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The Amazing Spider-Man 2 review

The Amazing Spider-Man 2 game review
The Amazing Spider-Man 2
MSRP $60.00
“Most of the time, the game works, and some of it can be amusing if not nourishing. It's just stupid. Very, very stupid.”
Pros
  • Swinging around the city remains amusing
  • Fights are simple but work
Cons
  • Awful interface design obscures game
  • Illogical side missions

Spider-Man always bounces back. Toss a building on old Peter Parker and all he has to do is think about his Mary Jane, Gwen Stacey, or Uncle Ben and BAM! Spidey lifts nine tons of bricks off his back and throws them at an old man in a vulture costume. While Parker is crippled by psychological trauma and neurosis, he’s got a support network, people who love him, that inspire his ability to persevere.

Beenox, the studio that has steered Spider-Man through the video-game world since 2010, has no such luxury. Its developers aren’t superheroes, there is no support network, and the crush of churning out nearly annual games results in some deeply flawed Spider-Man adventures, such as The Amazing Spider-Man 2.

Like Spider-Man: Shattered Dimensions, Edge of Time, and the first The Amazing Spider-Man, Beenox’s latest isn’t exactly bad. Most of the time, the game works, and some of it can be amusing if not nourishing. It’s just stupid. Very, very stupid.

The Amazing Spider-Man 2 game review
Image used with permission by copyright holder

Set in a bizarre Playskool version of Manhattan populated by nothing but luxury high rises and brick tenements, The Amazing Spider-Man 2 has you slowly work your way through a gang conflict between the Russian mob and NYC’s new crime lord, the Kingpin. You’ll swing between these buildings, making your way to the next in line of the game’s 14 main chapters, which typically drop you into a stock video-game setting to punch some thugs wearing bandanas and tank tops. Tour through a dilapidated subway, museum, high-tech lab, abandoned building, or cargo-loading area, then fight the occasional boss.

Vanilla as it all is, none of it is truly awful.

Vanilla as it all is, none of it is truly awful. In fact, it can be fun. Swinging around the city feels better with the left and right triggers mapped to Spidey’s hands. That the camera loses track of the action when Spidey collides with a building doesn’t take away from it. Neither does the fact that there’s no consistency to when he can web onto a building. Giant skyscraper directly on your right? Can’t web there! Swinging through Central Park above the tree line? Swing on through!

The same goes for the combat. The simplified Arkham Asylum-style fights, with one action button for punching, one for dodging, and another for shooting webs (rather than batarangs) is sloppy but perfectly functional. Same for Spidey’s stealth maneuvers, sneaking up behind a guy and webbing him up. Will it astound video-game neophytes and grip veterans? No, but it also won’t make you throw up your hands and quit video games forever. It’s fine.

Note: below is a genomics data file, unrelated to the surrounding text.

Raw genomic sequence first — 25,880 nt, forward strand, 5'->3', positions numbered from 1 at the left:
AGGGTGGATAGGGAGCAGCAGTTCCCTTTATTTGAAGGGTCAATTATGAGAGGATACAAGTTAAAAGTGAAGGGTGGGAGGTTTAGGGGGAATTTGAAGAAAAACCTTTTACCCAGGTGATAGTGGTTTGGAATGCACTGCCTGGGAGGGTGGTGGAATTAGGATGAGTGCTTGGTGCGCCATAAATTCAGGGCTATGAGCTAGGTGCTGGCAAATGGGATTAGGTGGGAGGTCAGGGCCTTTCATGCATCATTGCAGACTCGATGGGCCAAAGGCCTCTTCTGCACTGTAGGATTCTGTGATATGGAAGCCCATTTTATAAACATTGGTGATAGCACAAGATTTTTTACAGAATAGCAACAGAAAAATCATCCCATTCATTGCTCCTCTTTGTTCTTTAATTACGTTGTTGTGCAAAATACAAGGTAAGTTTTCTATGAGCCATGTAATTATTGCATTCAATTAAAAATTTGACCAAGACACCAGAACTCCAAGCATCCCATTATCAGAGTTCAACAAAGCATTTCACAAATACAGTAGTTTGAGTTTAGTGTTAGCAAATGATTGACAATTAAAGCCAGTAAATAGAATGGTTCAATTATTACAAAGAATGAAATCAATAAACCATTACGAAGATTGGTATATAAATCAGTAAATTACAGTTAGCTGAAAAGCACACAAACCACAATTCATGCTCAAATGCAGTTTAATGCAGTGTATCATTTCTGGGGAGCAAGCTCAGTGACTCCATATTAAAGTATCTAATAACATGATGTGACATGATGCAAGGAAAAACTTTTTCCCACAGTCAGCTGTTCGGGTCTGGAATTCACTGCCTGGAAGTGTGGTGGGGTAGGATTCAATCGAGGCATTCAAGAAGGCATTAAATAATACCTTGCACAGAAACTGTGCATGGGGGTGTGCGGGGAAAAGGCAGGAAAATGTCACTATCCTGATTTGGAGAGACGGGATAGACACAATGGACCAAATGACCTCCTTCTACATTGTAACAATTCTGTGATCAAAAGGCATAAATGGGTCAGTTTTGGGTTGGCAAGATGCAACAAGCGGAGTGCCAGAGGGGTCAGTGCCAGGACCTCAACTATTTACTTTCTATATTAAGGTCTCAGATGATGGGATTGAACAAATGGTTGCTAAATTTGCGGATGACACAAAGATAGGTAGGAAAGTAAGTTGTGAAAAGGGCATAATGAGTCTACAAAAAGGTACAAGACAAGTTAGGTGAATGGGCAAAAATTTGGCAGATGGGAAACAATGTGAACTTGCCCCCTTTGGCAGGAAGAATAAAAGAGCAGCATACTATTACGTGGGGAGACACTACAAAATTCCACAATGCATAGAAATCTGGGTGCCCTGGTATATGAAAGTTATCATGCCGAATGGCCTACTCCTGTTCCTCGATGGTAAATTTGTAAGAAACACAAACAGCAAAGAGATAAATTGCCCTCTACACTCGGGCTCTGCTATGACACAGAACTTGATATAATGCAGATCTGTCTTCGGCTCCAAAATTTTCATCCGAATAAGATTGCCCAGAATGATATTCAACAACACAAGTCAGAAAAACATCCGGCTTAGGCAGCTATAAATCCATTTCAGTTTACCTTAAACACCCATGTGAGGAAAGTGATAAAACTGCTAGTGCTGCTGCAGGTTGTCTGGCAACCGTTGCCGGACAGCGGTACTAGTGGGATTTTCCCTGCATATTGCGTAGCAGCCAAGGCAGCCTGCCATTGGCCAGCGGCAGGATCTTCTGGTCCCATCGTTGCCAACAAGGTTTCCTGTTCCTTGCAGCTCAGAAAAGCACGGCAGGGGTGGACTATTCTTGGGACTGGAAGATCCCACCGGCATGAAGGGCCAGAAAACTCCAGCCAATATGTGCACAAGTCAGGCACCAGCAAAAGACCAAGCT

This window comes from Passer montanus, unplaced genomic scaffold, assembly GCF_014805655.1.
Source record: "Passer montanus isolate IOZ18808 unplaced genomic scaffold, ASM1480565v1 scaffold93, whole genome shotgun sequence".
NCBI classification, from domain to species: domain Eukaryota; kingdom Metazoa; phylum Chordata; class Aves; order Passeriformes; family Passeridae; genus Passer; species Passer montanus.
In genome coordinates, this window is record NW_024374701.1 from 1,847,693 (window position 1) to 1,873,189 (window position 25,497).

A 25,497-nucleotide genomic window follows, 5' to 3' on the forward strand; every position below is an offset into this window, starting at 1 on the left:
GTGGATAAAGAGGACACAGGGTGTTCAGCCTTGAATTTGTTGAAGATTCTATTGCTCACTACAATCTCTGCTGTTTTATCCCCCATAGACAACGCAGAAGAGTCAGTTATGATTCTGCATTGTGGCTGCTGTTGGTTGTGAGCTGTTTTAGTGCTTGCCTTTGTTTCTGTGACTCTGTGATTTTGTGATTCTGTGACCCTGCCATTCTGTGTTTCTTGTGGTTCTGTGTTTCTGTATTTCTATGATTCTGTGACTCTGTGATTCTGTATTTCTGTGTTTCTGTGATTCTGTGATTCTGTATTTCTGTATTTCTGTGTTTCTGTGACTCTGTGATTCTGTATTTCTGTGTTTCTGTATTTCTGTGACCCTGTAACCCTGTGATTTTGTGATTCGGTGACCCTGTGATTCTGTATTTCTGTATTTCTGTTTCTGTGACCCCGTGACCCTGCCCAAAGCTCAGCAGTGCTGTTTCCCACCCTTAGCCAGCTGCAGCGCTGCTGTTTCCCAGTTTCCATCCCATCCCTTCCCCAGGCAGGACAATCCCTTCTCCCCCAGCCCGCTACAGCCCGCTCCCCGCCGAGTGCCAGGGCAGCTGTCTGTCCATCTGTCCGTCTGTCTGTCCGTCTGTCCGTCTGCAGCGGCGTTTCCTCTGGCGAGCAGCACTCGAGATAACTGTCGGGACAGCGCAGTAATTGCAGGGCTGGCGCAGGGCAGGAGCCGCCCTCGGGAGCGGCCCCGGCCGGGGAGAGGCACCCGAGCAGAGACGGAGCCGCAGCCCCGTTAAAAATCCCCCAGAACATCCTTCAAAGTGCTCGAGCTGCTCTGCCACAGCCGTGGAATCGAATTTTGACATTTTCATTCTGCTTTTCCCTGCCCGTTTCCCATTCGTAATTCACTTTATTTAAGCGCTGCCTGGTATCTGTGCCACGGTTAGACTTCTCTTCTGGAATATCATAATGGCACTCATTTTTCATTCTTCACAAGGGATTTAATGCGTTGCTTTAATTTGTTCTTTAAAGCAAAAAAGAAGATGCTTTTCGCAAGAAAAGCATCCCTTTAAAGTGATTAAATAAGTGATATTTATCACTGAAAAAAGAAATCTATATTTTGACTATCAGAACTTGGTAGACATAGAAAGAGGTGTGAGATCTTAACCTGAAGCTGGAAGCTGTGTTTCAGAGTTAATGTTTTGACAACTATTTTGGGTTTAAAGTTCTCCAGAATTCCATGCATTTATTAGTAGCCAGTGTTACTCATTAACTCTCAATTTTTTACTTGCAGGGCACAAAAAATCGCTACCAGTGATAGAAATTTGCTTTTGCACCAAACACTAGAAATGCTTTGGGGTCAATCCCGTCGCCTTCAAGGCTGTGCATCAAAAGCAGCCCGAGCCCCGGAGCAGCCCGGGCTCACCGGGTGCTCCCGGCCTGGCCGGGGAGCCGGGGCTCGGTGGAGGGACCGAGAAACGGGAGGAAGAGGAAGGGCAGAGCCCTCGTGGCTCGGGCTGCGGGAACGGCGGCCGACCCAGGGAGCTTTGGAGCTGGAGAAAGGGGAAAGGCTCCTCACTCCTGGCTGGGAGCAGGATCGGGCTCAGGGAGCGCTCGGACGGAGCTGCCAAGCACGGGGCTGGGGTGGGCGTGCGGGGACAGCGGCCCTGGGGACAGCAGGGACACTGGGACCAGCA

Fine, at least, until the stupidity starts to pile on. The Amazing Spider-Man 2‘s most galling problems are the lazy, dumb things that aren’t broken but don’t need to be there at all. Like giant tutorial prompts that appear on screen throughout the entire game, and can’t be turned off. Or Whitney Chang’s Daily Bugle news reports: Every single time you finish the most basic side missions like beating up gang members or saving people from a fire, you’re forced to watch a generic cutscene, each one more or less identical to the last. Same thing if you fail.

Why include these interruptions at all? Start asking questions like that while playing, and even more pop up. Why are random bombs planted in the city? Why does Stan Lee run a comic shop that Spider-Man shops at, and why is it exclusively stocked with Spider-Man comics? Why does Electro appear as a boss near the end of the game when there’s literally no prior mention of the villain before the fight? Why does Spider-Man gain experience points to unlock new moves when you never, ever need to use them for anything significant in the game?

Beenox does not have an enviable task in making these games, forced to turn them around as quickly as they must to coincide with the release of a movie. That the basics of fighting and swinging around the city work at all is impressive. That these mechanics are actually pleasantly distracting is actually pretty heroic. Like Spider-Man, Beenox has great responsibilities, but not much power or support to realize them. If only they had been told it was OK to make a simpler game. Cut all the stupid dialogue, cutscenes and bizarre fluff, and The Amazing Spider-Man 2 could have been a simpler, better game rooted in the base pleasures that Beenox got right. Unfortunately this Spider-Man game is buried beneath the rubble.

Highs

  • Swinging around the city remains amusing
  • Fights are simple but work

Lows

  • Awful interface design obscures game
  • Illogical side missions

Trailer

Editors' Recommendations

Anthony John Agnello
Former Digital Trends Contributor
Anthony John Agnello is a writer living in New York. He works as the Community Manager of Joystiq.com and his writing has…
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